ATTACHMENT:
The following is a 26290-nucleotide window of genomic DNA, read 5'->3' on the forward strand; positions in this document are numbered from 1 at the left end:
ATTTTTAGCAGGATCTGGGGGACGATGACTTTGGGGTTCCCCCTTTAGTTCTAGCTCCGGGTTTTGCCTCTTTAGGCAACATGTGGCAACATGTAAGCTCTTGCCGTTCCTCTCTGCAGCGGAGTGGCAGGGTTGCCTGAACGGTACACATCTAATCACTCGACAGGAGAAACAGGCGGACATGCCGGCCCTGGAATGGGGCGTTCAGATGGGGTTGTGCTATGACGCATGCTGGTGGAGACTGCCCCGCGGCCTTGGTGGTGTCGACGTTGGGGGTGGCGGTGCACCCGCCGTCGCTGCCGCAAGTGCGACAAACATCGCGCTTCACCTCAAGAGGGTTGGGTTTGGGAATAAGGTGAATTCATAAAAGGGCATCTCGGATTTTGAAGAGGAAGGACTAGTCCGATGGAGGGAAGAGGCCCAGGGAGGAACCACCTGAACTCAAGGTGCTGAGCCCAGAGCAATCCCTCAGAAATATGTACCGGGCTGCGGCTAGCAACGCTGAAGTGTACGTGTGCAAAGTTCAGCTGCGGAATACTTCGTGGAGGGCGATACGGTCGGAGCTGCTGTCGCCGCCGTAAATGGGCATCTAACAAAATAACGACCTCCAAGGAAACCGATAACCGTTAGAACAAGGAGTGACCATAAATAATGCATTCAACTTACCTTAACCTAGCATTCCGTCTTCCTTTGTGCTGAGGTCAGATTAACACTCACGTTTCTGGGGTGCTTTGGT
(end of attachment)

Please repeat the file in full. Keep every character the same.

The following is a 26290-nucleotide window of genomic DNA, read 5'->3' on the forward strand; positions in this document are numbered from 1 at the left end:
ATTTTTAGCAGGATCTGGGGGACGATGACTTTGGGGTTCCCCCTTTAGTTCTAGCTCCGGGTTTTGCCTCTTTAGGCAACATGTGGCAACATGTAAGCTCTTGCCGTTCCTCTCTGCAGCGGAGTGGCAGGGTTGCCTGAACGGTACACATCTAATCACTCGACAGGAGAAACAGGCGGACATGCCGGCCCTGGAATGGGGCGTTCAGATGGGGTTGTGCTATGACGCATGCTGGTGGAGACTGCCCCGCGGCCTTGGTGGTGTCGACGTTGGGGGTGGCGGTGCACCCGCCGTCGCTGCCGCAAGTGCGACAAACATCGCGCTTCACCTCAAGAGGGTTGGGTTTGGGAATAAGGTGAATTCATAAAAGGGCATCTCGGATTTTGAAGAGGAAGGACTAGTCCGATGGAGGGAAGAGGCCCAGGGAGGAACCACCTGAACTCAAGGTGCTGAGCCCAGAGCAATCCCTCAGAAATATGTACCGGGCTGCGGCTAGCAACGCTGAAGTGTACGTGTGCAAAGTTCAGCTGCGGAATACTTCGTGGAGGGCGATACGGTCGGAGCTGCTGTCGCCGCCGTAAATGGGCATCTAACAAAATAACGACCTCCAAGGAAACCGATAACCGTTAGAACAAGGAGTGACCATAAATAATGCATTCAACTTACCTTAACCTAGCATTCCGTCTTCCTTTGTGCTGAGGTCAGATTAACACTCACGTTTCTGGGGTGCTTTGGT